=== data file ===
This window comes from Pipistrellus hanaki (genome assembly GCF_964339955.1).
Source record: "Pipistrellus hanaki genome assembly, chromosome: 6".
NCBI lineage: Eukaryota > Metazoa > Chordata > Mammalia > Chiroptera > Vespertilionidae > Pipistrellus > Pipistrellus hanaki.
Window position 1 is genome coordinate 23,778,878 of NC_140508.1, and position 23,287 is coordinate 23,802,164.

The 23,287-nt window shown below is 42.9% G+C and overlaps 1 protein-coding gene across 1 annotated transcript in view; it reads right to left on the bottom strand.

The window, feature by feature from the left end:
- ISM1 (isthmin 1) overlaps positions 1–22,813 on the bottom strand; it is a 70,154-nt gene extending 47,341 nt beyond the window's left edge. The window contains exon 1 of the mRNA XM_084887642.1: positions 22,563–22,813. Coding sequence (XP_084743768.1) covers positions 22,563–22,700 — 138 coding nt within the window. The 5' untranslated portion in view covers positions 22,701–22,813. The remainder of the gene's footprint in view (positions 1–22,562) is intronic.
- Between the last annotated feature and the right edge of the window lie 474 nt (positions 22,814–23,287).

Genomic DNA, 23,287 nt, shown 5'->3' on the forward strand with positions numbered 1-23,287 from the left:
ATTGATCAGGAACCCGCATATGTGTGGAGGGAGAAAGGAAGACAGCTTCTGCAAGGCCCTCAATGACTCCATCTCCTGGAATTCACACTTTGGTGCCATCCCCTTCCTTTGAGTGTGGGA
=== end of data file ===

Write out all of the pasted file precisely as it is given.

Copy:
This window comes from Pipistrellus hanaki (genome assembly GCF_964339955.1).
Source record: "Pipistrellus hanaki genome assembly, chromosome: 6".
NCBI lineage: Eukaryota > Metazoa > Chordata > Mammalia > Chiroptera > Vespertilionidae > Pipistrellus > Pipistrellus hanaki.
Window position 1 is genome coordinate 23,778,878 of NC_140508.1, and position 23,287 is coordinate 23,802,164.

The 23,287-nt window shown below is 42.9% G+C and overlaps 1 protein-coding gene across 1 annotated transcript in view; it reads right to left on the bottom strand.

The window, feature by feature from the left end:
- ISM1 (isthmin 1) overlaps positions 1–22,813 on the bottom strand; it is a 70,154-nt gene extending 47,341 nt beyond the window's left edge. The window contains exon 1 of the mRNA XM_084887642.1: positions 22,563–22,813. Coding sequence (XP_084743768.1) covers positions 22,563–22,700 — 138 coding nt within the window. The 5' untranslated portion in view covers positions 22,701–22,813. The remainder of the gene's footprint in view (positions 1–22,562) is intronic.
- Between the last annotated feature and the right edge of the window lie 474 nt (positions 22,814–23,287).

Genomic DNA, 23,287 nt, shown 5'->3' on the forward strand with positions numbered 1-23,287 from the left:
ATTGATCAGGAACCCGCATATGTGTGGAGGGAGAAAGGAAGACAGCTTCTGCAAGGCCCTCAATGACTCCATCTCCTGGAATTCACACTTTGGTGCCATCCCCTTCCTTTGAGTGTGGGA